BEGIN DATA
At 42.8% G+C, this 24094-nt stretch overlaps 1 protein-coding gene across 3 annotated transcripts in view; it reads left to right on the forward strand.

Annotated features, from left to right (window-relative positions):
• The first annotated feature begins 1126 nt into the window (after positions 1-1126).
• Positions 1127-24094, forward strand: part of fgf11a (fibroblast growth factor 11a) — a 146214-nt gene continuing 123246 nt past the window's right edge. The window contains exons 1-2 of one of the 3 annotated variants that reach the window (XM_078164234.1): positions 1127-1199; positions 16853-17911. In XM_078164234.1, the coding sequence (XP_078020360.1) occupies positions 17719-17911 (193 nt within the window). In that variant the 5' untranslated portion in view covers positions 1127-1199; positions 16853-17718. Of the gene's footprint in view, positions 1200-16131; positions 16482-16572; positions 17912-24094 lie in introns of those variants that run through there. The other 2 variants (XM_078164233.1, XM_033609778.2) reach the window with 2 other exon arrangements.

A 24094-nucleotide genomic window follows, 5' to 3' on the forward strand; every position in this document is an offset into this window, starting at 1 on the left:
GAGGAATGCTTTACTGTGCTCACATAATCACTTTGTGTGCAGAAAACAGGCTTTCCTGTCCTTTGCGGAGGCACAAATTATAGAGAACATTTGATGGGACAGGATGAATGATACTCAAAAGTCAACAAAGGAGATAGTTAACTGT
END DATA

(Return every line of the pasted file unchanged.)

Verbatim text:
At 42.8% G+C, this 24094-nt stretch overlaps 1 protein-coding gene across 3 annotated transcripts in view; it reads left to right on the forward strand.

Annotated features, from left to right (window-relative positions):
• The first annotated feature begins 1126 nt into the window (after positions 1-1126).
• Positions 1127-24094, forward strand: part of fgf11a (fibroblast growth factor 11a) — a 146214-nt gene continuing 123246 nt past the window's right edge. The window contains exons 1-2 of one of the 3 annotated variants that reach the window (XM_078164234.1): positions 1127-1199; positions 16853-17911. In XM_078164234.1, the coding sequence (XP_078020360.1) occupies positions 17719-17911 (193 nt within the window). In that variant the 5' untranslated portion in view covers positions 1127-1199; positions 16853-17718. Of the gene's footprint in view, positions 1200-16131; positions 16482-16572; positions 17912-24094 lie in introns of those variants that run through there. The other 2 variants (XM_078164233.1, XM_033609778.2) reach the window with 2 other exon arrangements.

A 24094-nucleotide genomic window follows, 5' to 3' on the forward strand; every position in this document is an offset into this window, starting at 1 on the left:
GAGGAATGCTTTACTGTGCTCACATAATCACTTTGTGTGCAGAAAACAGGCTTTCCTGTCCTTTGCGGAGGCACAAATTATAGAGAACATTTGATGGGACAGGATGAATGATACTCAAAAGTCAACAAAGGAGATAGTTAACTGT